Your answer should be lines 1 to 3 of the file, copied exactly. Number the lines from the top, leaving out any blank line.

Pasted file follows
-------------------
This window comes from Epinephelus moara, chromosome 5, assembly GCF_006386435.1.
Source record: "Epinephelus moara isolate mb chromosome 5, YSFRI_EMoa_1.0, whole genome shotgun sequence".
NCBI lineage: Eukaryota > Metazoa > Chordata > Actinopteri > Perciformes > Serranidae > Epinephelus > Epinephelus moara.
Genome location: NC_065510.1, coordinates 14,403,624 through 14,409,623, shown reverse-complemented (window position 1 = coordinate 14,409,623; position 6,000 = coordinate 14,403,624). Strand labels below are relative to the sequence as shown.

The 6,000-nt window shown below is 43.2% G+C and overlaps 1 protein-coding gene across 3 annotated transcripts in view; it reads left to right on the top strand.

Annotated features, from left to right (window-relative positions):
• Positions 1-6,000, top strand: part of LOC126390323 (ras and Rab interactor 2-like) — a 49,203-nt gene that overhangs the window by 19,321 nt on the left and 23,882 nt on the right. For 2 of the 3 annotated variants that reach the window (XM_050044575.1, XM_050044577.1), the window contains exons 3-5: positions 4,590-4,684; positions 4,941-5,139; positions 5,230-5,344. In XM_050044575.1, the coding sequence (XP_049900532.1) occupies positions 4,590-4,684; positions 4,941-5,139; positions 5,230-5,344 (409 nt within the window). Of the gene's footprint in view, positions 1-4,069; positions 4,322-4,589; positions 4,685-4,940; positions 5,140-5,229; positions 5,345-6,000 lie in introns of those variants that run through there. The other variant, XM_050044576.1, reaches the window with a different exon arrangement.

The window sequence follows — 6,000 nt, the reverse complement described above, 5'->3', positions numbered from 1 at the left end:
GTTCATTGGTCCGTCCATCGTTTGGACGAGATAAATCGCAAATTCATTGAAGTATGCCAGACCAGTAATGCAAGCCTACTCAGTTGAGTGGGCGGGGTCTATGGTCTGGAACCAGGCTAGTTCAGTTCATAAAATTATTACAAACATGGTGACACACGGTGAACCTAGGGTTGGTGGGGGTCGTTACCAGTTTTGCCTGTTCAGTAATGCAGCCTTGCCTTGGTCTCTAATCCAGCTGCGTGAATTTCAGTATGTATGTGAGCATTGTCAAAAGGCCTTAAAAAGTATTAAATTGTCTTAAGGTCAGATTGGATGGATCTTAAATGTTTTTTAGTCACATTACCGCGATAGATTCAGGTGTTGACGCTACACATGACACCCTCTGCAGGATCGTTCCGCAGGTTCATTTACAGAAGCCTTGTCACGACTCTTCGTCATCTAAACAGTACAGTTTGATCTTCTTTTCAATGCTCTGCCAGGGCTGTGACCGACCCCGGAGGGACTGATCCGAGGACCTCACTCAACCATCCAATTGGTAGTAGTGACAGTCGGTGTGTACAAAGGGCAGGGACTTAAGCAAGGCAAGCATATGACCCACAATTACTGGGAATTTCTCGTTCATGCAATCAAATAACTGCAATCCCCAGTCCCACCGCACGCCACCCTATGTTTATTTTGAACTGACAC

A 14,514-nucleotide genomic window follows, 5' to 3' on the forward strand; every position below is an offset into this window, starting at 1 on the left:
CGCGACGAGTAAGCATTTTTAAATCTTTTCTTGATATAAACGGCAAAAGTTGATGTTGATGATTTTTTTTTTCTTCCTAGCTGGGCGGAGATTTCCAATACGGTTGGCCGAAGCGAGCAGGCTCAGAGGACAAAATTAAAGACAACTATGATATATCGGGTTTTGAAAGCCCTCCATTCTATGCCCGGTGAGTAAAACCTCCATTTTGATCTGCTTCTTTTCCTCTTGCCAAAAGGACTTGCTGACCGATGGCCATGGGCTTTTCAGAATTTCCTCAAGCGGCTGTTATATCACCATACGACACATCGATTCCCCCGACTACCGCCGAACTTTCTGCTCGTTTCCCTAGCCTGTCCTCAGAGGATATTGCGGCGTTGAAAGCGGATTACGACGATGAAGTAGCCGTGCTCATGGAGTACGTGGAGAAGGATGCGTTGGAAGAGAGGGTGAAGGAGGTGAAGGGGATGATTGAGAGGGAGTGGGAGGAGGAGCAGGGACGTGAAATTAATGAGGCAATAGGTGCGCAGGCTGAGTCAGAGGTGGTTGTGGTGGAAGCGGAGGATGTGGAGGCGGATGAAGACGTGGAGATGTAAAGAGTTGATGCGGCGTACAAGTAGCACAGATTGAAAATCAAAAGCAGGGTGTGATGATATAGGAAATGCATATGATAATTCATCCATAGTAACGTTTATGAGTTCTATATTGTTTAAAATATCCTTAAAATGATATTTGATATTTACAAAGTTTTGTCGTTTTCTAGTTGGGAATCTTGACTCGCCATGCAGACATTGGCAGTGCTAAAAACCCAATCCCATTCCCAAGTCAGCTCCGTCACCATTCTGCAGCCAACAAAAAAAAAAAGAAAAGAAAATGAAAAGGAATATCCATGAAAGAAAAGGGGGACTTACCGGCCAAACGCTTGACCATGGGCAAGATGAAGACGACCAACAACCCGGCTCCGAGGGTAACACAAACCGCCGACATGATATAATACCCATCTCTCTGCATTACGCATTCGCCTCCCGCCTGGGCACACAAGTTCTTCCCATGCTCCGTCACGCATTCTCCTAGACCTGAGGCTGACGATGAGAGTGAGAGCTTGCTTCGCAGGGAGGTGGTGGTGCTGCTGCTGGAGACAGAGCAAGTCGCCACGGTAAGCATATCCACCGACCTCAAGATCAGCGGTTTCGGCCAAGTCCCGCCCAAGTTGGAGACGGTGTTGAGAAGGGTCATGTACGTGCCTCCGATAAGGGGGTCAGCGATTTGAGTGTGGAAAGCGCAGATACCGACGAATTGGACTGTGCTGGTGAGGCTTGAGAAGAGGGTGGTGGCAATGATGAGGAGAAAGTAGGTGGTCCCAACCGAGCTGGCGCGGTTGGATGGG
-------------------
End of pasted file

This window comes from Epinephelus moara, chromosome 5, assembly GCF_006386435.1.
Source record: "Epinephelus moara isolate mb chromosome 5, YSFRI_EMoa_1.0, whole genome shotgun sequence".
NCBI lineage: Eukaryota > Metazoa > Chordata > Actinopteri > Perciformes > Serranidae > Epinephelus > Epinephelus moara.